The burden of infant hydrocephalus in East Africa is significant, with more than 6,000 new cases estimated per year. The majority are caused by neonatal infection and vitamin deficiency, and should thus be preventable. In East Africa, the single most common cause of hydrocephalus is infection, usually via neonatal meningitis or ventriculitis. Neonatal sepsis is common and is exacerbated by the lack of skilled perinatal care for the majority of births in Africa.

  • Process
  • Impact on patient's life
  • Risks and side-effects
  • Accessibility
  • Alternatives

What does the treatment process look like?

Hydrocephalus patients are usually treated within a few days of arriving at the hospital. Fortunately, our medical partner can accept many patients who would otherwise go home if they could not afford the surgery cost. Treatment involves inserting a shunt into the brain to route cerebrospinal fluid to another part of the body. One month after surgery, the patient returns for a follow-up appointment.

What is the impact of this treatment on the patient’s life?

This surgery is lifesaving. The patient will no longer be at risk of cognitive and vision damage. Surgical treatment for hydrocephalus can restore and maintain normal cerebrospinal fluid levels in the brain.

What potential side effects or risks come with this treatment?

This condition is treatable, though the outcome depends on how quickly the disease is identified and treated.

How accessible is treatment in the area? What is the typical journey like for a patient to receive care?

There are few quality care centers in the region. Hospitals lack adequate resources and expertise to treat this condition. With about one neurosurgeon per 10,000,000 people in East Africa, initial treatment for hydrocephalus is often unavailable.

What are the alternatives to this treatment?

Surgery is the only option.

Meet another patient you can support

100% of your donation funds life-changing surgery.

Abraham

Abraham is a 27-year-old farmer from Kenya. He is a happy and joyful man who loves smiling. Abraham is married with two sons aged six and three years. He also does construction work when he can find jobs on local building projects. His wife sells secondhand clothes at the local markets around. Abraham and his family live in a rental house which has two rooms. He works hard but it has been difficult to earn a living and pay his monthly bills. Earlier last year, Abraham was among the people who got sponsorship from the county to study in technical training institutes. He is almost done with his studies and will soon be able to work toward a better job. Abraham arrived at the hospital on Saturday afternoon with right lower limb pain. On physical examination, his lower limb had bruises and it was swollen to the knee. After the examination, the clinician recommended an x-ray and the results revealed that Abraham had sustained a fracture of the upper end of tibia and fibula. The Orthopedic surgeon met him and recommends that he undergo surgery. Abraham has no medical insurance coverage, and he is now appealing to all well-wishers to help him in order to get his surgery. Abraham shared that he was hit by a tree while cutting it down. He cannot walk easily and more and has a lot of pain and swelling. Fortunately, surgeons at our medical partner can help. On September 27th, Abraham will undergo a fracture repair procedure, called an open reduction and internal fixation. After surgery Abraham will be able to continue with his studies, and he will no longer have pain. Now, our medical partner, African Mission Healthcare Foundation, is requesting $1145 to fund this procedure. Abraham says, “I cannot walk without support. I am really worried because of my family. Kindly help me so that I may be able to get back to them and offer them my support.”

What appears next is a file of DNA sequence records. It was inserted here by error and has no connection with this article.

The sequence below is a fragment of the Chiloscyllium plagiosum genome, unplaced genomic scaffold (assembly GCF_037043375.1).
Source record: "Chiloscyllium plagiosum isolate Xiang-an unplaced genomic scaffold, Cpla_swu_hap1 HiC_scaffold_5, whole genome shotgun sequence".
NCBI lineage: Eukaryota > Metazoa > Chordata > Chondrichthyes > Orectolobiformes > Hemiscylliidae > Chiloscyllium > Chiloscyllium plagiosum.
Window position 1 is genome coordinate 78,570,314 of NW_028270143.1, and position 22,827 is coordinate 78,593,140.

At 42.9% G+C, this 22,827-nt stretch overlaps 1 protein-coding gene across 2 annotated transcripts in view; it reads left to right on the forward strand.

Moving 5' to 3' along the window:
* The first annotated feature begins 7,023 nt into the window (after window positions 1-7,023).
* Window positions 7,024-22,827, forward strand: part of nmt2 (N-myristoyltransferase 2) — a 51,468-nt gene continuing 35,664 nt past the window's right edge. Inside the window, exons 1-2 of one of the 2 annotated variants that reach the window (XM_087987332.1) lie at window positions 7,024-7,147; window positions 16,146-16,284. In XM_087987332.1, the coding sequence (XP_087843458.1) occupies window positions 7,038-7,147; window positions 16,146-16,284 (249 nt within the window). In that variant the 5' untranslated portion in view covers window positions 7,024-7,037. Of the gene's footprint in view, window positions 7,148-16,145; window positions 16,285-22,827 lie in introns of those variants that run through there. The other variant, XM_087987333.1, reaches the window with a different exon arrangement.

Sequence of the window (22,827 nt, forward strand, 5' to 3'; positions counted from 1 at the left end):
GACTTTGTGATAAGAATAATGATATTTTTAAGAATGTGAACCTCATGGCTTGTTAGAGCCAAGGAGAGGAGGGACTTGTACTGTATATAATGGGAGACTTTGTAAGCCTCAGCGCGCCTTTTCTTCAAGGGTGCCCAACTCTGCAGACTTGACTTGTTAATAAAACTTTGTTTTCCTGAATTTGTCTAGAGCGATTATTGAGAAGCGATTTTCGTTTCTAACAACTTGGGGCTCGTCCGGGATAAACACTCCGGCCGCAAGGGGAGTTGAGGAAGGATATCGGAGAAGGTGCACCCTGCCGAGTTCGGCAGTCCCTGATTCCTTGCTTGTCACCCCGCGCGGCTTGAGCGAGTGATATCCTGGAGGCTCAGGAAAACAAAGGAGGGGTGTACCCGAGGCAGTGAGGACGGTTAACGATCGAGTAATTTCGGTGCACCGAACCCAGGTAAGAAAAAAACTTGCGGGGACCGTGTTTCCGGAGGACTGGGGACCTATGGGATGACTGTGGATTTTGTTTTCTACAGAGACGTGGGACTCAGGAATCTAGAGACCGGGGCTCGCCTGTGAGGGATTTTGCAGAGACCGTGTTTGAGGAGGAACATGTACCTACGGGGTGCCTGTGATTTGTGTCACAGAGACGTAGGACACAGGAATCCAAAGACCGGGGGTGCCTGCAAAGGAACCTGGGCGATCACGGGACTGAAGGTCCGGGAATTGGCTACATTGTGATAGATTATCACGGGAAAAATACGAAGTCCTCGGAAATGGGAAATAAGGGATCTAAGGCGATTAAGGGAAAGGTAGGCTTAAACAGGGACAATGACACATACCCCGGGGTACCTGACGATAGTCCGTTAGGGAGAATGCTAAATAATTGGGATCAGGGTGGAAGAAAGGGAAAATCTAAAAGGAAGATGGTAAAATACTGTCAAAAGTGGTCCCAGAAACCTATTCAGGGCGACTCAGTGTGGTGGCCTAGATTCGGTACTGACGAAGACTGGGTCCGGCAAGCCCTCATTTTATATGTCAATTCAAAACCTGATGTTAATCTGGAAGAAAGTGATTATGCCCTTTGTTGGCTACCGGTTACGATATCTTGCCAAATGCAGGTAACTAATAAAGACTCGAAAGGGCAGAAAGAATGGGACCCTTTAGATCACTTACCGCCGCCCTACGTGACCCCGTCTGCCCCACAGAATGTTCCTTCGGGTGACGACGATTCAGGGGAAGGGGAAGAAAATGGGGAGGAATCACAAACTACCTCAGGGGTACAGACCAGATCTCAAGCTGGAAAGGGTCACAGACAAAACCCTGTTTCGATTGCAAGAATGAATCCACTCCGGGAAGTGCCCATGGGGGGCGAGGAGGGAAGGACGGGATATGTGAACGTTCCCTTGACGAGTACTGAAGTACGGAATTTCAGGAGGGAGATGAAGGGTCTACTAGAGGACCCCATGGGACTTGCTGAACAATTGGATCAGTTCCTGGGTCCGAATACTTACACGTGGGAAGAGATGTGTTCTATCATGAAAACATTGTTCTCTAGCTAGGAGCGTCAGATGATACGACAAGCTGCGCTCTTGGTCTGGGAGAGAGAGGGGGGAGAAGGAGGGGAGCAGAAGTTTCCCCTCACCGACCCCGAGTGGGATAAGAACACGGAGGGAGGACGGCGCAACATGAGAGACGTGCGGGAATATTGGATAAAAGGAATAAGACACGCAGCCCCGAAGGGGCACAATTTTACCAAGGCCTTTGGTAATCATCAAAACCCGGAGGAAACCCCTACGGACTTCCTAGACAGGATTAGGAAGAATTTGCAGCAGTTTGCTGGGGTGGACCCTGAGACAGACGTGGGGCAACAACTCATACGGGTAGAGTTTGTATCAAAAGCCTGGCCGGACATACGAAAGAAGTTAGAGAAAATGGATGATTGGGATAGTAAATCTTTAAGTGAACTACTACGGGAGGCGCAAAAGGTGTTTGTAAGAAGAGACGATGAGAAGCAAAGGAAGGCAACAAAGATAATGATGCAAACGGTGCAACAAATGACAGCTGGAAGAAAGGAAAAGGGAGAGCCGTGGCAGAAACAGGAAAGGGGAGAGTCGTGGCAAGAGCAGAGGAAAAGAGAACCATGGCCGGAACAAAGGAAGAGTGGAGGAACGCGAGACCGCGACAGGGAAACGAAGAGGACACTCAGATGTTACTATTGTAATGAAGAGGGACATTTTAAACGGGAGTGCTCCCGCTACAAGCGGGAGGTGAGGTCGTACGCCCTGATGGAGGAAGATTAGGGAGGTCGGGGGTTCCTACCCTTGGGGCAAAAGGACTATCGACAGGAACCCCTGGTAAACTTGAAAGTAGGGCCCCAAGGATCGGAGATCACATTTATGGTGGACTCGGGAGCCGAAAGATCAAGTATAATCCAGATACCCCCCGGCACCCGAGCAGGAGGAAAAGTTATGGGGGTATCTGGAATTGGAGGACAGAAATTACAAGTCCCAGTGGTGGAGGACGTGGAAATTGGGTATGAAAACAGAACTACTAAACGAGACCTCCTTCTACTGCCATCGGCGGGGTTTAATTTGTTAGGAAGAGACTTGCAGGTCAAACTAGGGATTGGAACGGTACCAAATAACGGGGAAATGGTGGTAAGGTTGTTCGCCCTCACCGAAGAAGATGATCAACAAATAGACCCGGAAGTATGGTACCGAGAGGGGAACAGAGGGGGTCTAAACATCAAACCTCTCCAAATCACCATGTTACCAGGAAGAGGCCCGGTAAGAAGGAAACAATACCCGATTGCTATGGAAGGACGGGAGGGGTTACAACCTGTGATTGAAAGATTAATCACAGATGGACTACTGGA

75% funded

75%funded
$864raised
$281to go

Meet another patient you can support

100% of your donation funds life-changing surgery.